David and Goliath: Underdogs, Misfits, and the Art of Battling Giants

By Malcolm Gladwell

 

Synopsis

When people come to the realization that their weaknesses can be their biggest strengths, they realize that they can move mountains. If we’ve learned anything from the story of David and Goliath, it’s that the underdog can slay the giant when he identifies his opponent’s weaknesses, and when he plays by his own rules. The very weaknesses that cause someone to feel like they don’t fit in or that they can’t win, can be the driving force for taking their stronger opponent by surprise and winning the game. Remember that the underdog only loses when he plays by the giants rules!

 

Summary

The prevailing tale of the underdog coming out on top, gives everyone hope, and proves that a person’s weaknesses are often their biggest strengths. The story of David and Goliath shows how important it is to break the rules in the giant’s game. When David fought Goliath, he found the giant’s weakness; his eye sight. Using his speed and maneuverability, he was able to avoid the giant’s sword and break the rules with the only weapon that would not be within the giant’s reach. Most people can’t seem to implement this lesson in real life because they view the giant as all powerful and they believe that the giant’s playing field is the only turf where they can compete. When the underdog finally realizes his power and how to flip the script, he can be victorious.

 

Historical Cases of Underdogs Beating Giants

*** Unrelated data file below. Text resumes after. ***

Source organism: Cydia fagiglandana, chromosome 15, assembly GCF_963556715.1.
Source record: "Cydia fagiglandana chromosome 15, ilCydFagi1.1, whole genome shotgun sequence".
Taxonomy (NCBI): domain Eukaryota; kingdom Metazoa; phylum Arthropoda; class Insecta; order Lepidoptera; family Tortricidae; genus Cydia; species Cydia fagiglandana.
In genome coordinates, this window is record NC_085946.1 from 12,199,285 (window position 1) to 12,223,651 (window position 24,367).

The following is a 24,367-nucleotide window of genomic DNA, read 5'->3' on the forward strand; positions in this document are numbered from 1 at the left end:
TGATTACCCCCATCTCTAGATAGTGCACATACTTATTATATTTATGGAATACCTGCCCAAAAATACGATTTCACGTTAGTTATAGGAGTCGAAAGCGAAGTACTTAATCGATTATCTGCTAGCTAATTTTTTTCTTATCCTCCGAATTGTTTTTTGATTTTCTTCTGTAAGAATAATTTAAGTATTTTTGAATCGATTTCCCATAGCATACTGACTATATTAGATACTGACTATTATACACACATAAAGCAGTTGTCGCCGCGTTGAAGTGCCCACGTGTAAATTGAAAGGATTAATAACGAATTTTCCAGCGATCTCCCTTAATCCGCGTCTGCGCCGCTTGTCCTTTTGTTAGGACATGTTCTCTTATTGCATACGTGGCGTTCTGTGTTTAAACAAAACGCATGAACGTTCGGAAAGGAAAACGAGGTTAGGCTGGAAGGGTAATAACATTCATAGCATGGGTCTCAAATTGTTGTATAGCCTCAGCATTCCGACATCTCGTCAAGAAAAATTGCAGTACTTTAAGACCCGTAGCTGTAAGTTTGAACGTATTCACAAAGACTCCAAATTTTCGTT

Redwood City’s Girl’s Basketball — Vivek Ranadive was the coach for the National Girls’ Junior Basketball team. The team couldn’t win a game, and he knew it was due to inexperience. Noticing that that every team only used 24 feet of the entire court, he spotted the weakness in the giant’s game. When the coach trained his team to run a full court press, his team won. This move surprised the other coaches, giving his team the advantage.

The Salon — In 1874, every artist wanted to get their work seen at the Salon in Paris, France, known for showing the greatest art in the country. The Ministry of the Imperial House and Fine Arts shunned impressionist art in favor of accuracy, forcing artists to conform to their rules. When French impressionists, Renoir, Monet, and others, grew tired of playing by those rules, they created their own art gallery, where over 3,500 people showed up, marking the beginning of the impressionist era.

 

Measures of Success

Sociologist Samuel Stouffer said that people measure themselves compared to others versus any other measure. The “n” Curve and Little Fish in a Big Pond theories show that being bigger is not always better.

The “n” curve — The “n’ curve theorizes that that too much can be just as bad as too little. This pertains to most anything, and surprisingly to wealth. Many believe that more money equals more happiness, but according to the “n” curve, an income of $75,000 sits at the very top of the “n.” Either side, whether it be more money or less money, did not make someone happier.